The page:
The Perception Institute recently emailed me to take an implicit association test for natural hair. I used to participate in implicit association tests for Harvard’s psychology department in college to earn pocket money, so I was familiar with the concept and interested in participating. According to Harvard’s Project Implicit, an IAT “measures attitudes and beliefs that people may be unwilling or unable to report,” and the Perception Institute was interested in uncovering peoples’ beliefs about textured hair.
The test consists of pictures of textured and smooth hair styles flashed on the screen. At the same time, words with either an unpleasant or pleasant connotation are shown. The test goes through several rounds where you are given a scenario such as: all pleasant words should match a textured style and all negative words should match a smooth style. They also test the opposite scenario. The speed at which you are able to match the words to the images helps to uncover implicit biases (i.e., if you tend to associate smooth styles with pleasant words, you’ll be slower to match negative words with smooth styles).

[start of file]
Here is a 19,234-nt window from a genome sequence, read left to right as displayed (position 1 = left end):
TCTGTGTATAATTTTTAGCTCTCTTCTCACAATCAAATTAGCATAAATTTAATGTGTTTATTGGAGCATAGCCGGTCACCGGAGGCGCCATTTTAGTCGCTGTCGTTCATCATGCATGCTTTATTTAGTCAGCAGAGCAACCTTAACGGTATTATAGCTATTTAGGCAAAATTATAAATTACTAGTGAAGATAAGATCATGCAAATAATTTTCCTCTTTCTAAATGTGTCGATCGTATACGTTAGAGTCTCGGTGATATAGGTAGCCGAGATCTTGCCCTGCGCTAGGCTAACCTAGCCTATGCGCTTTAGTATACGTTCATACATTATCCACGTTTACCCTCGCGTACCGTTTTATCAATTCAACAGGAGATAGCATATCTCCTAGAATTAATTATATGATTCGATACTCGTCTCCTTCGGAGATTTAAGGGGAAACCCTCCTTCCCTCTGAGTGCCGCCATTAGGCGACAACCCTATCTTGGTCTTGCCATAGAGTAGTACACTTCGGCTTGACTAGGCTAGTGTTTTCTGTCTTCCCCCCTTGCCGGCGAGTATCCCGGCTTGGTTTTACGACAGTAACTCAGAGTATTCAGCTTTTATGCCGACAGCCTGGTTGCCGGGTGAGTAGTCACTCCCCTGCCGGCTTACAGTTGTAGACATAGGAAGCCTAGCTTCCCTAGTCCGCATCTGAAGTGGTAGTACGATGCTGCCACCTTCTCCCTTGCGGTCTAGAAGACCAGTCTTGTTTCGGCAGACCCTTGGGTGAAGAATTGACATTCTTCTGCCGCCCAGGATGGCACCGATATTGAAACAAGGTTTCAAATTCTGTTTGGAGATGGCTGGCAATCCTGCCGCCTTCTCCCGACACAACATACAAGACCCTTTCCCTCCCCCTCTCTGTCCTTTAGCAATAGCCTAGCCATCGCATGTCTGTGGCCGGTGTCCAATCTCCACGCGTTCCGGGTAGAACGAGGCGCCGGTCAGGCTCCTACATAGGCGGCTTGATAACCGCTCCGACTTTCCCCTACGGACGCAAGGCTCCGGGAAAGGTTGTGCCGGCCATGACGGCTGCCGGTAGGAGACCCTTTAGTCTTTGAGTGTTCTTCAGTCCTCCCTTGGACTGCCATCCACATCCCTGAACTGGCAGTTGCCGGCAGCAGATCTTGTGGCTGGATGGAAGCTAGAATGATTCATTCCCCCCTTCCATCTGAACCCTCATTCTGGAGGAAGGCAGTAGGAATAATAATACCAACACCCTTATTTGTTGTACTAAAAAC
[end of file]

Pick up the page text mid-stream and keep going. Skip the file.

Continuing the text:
While it’s not technically possible to “fail” an IAT, I felt as if I had failed because I was noticeably slower to associate textured styles with pleasant words and had to consciously think about it. I was much faster at associating pleasant words with smoother styles. I have been wearing my hair naturally for the last 12 years and loved the range of styles featured in the test from a 4c afro to a 3c wash and go to short beachy waves. The test made me think about the fact that even though I am huge advocate for natural hair, I likely still had some negative implicit biases of my own. Despite feeling as if I had failed, I was encouraged by the fact that the Perception Institute created the test in the first place and deem it an important topic to study. I think if I took this test 5 years ago, I probably would have done worse, and I am positive that if I were to take it 5 years from now, I’ll do much better as beautiful natural styles continue to pervade the media, our daily lives, and our unconscious.